The pressure your body experiences on the spine and lower back during pregnancy can lead to back pain, pinched nerves and other types of muscle spasm.

Many pregnant women experience sciatic pain throughout their pregnancy. As mentioned, always speak with your physician before attempting any self-performed treatments, especially during this sensitive stage. Lucky for me, as soon as my pregnancy and birth were over, the pain disappeared!

Piriformis Syndrome

Piriformis syndrome is another underlying cause of sciatic pain. Piriformis syndrome is when the piriformis muscle, located in your buttocks, starts to spasm causing pain in the region. Piriformis syndrome can also aggravate the sciatic nerve and bring about pain, numbness or tingling in the legs and back as well.

According to WebMD, piriformis syndrome can be caused by repetitive trauma in the piriformis muscle. This trauma can be caused by repetitive motions like long-distance running or prolonged sitting.

Lack of Exercise & Obesity

According to the Mayo Clinic, excess weight can cause additional pressure on the low back and spine which can contribute to sciatic pain.

Old Age and Diabetes

Old age can be another contributing factor to sciatic pain. Aging bones often bring about herniated discs and bone spurs which are major contributors to sciatic pain. Diabetes also increases your chance of nerve damage.

Now that we know what sciatica is and where it can come from, let’s talk about how to treat it.

Treatments for Sciatica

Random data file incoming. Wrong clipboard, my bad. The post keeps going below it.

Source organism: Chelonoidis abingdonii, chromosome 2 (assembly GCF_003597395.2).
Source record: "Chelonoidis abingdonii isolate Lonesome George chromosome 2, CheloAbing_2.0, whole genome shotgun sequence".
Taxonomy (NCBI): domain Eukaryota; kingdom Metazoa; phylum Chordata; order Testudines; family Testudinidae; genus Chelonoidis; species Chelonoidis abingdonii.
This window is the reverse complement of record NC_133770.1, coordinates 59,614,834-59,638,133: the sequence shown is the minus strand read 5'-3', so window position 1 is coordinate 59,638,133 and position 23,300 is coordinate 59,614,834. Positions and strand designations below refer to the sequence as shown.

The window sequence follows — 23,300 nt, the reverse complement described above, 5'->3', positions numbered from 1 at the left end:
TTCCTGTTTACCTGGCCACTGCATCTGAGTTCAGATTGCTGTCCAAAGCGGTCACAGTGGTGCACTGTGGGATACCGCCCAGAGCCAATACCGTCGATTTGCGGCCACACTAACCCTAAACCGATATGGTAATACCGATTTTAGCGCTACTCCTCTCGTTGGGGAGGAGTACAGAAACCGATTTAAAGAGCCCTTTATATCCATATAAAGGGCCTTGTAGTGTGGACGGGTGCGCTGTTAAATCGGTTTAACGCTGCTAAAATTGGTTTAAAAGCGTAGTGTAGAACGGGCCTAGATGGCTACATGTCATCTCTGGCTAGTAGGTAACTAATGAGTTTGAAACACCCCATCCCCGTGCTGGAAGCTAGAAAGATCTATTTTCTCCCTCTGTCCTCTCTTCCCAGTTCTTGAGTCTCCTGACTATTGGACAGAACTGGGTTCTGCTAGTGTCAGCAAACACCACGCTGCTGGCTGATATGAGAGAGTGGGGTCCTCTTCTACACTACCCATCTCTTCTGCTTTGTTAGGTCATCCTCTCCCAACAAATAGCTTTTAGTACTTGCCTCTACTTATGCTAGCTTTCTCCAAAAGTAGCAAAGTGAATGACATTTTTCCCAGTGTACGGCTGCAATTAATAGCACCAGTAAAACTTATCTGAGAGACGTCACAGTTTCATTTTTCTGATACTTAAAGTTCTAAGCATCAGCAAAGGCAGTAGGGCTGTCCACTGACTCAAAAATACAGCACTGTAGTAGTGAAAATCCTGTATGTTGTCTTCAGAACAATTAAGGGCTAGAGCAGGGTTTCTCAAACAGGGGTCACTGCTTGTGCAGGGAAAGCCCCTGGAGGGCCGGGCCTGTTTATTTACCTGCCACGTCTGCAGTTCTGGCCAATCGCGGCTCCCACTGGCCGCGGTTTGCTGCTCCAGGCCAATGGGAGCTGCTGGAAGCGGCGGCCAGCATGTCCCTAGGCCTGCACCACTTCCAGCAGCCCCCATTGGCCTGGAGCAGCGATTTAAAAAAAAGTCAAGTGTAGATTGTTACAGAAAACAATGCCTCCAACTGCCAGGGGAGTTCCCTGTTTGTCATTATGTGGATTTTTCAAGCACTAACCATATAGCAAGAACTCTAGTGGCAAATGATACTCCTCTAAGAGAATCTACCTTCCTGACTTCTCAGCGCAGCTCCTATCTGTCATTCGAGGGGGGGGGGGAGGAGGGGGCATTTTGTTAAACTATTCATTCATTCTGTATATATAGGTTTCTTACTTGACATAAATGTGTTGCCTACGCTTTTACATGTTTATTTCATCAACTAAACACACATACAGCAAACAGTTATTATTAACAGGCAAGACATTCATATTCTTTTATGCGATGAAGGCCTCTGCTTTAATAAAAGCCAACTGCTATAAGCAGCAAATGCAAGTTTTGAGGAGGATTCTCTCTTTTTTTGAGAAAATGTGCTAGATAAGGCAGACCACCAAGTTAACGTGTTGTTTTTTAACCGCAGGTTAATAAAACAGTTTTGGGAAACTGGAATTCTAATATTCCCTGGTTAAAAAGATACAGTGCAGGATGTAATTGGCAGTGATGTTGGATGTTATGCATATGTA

As mentioned, there are fortunately many non-invasive treatments for sciatica pain and rarely is invasive surgery required.

Some non-invasive treatments include:

  • Mild yoga
  • Chiropractic work
  • Heat/ice therapy
  • Acupuncture
  • Massage therapy

All these treatments can have a major positive impact on the length of time you’re stuck dealing with this pain.

While you can also request pain medication, I suggest going to the source and figuring out a way to heal yourself safely and naturally.

Something very important to keep in mind is that the sooner you address the underlying issues and the symptoms, the better off you will be. Symptoms can definitely get worse quickly if left untreated. You also run the risk of injuring yourself further. So the sooner you can attempt therapy and treatment, the better.

The main non-invasive treatment I want to discuss with you today is tennis ball massage. Remember I promised you’d have a pain relief tool right in your own home? Well, time to bust out the tennis balls. If you don’t have any at home, you can grab some cheaply on Amazon.

Tennis Ball Therapy

Tennis ball therapy incorporates the benefits of massage, acupressure and reflexology. Using the tennis ball tactic can help relieve muscle tension and soothe sore muscles. When it comes to sciatic pain, the tennis ball focuses on your piriformis muscle which is situated very closely to your sciatic nerve.

This Healthy and Natural World article explains that during your massage, the tennis ball “presses and treats trigger points in the piriformis muscle, reduces the muscle tension and rigidity, improves mobility and improves blood circulation to the area.”

The weight of your body on the small tennis ball allows it to directly pinpoint certain sections of your muscles. Pressing into these pain point causes the muscle to relax and release. It can be a slightly painful but gratifying process. It’s kind of like when you get a shoulder massage and you cringe because it hurts so good.

The greatest part about tennis ball therapy, aside from the pain relief, is that it’s inexpensive, easy and can be done in the comfort of your own home.

Now before I continue, I want you to remember that before self-diagnosing, performing any exercises or attempting any treatments, always consult with your doctor. When cleared by your physician or physical therapist, tennis ball massage can be very beneficial in helping you heal your sciatic pain.

How to Use Tennis Ball Massage to Relieve Sciatica Pain


Grab a tennis ball (or two) and get ready for some relief. Below are some simple steps for how to use a tennis ball for massaging sciatica pain: